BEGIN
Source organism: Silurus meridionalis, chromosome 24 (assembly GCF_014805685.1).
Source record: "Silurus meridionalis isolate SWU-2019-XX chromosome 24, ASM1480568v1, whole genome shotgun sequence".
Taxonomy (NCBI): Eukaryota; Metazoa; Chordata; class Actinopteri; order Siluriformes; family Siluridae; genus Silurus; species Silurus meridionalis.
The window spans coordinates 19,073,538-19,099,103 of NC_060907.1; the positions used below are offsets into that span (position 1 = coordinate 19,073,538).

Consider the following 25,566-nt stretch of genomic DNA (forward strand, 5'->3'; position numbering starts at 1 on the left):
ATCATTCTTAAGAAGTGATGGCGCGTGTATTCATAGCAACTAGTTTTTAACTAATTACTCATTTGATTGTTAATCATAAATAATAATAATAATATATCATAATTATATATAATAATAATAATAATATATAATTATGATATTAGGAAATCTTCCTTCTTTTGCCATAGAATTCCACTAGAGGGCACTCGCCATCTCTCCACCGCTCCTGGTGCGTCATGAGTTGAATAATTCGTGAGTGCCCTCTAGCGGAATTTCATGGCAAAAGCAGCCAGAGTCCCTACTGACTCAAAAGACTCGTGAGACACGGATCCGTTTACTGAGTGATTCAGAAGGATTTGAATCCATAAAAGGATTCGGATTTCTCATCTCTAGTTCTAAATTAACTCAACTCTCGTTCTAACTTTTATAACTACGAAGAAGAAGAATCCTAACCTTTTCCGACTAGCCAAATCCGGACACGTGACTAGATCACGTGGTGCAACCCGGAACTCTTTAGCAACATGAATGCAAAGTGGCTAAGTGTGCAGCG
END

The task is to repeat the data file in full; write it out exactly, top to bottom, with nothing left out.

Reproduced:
Source organism: Silurus meridionalis, chromosome 24 (assembly GCF_014805685.1).
Source record: "Silurus meridionalis isolate SWU-2019-XX chromosome 24, ASM1480568v1, whole genome shotgun sequence".
Taxonomy (NCBI): Eukaryota; Metazoa; Chordata; class Actinopteri; order Siluriformes; family Siluridae; genus Silurus; species Silurus meridionalis.
The window spans coordinates 19,073,538-19,099,103 of NC_060907.1; the positions used below are offsets into that span (position 1 = coordinate 19,073,538).

Consider the following 25,566-nt stretch of genomic DNA (forward strand, 5'->3'; position numbering starts at 1 on the left):
ATCATTCTTAAGAAGTGATGGCGCGTGTATTCATAGCAACTAGTTTTTAACTAATTACTCATTTGATTGTTAATCATAAATAATAATAATAATATATCATAATTATATATAATAATAATAATAATATATAATTATGATATTAGGAAATCTTCCTTCTTTTGCCATAGAATTCCACTAGAGGGCACTCGCCATCTCTCCACCGCTCCTGGTGCGTCATGAGTTGAATAATTCGTGAGTGCCCTCTAGCGGAATTTCATGGCAAAAGCAGCCAGAGTCCCTACTGACTCAAAAGACTCGTGAGACACGGATCCGTTTACTGAGTGATTCAGAAGGATTTGAATCCATAAAAGGATTCGGATTTCTCATCTCTAGTTCTAAATTAACTCAACTCTCGTTCTAACTTTTATAACTACGAAGAAGAAGAATCCTAACCTTTTCCGACTAGCCAAATCCGGACACGTGACTAGATCACGTGGTGCAACCCGGAACTCTTTAGCAACATGAATGCAAAGTGGCTAAGTGTGCAGCG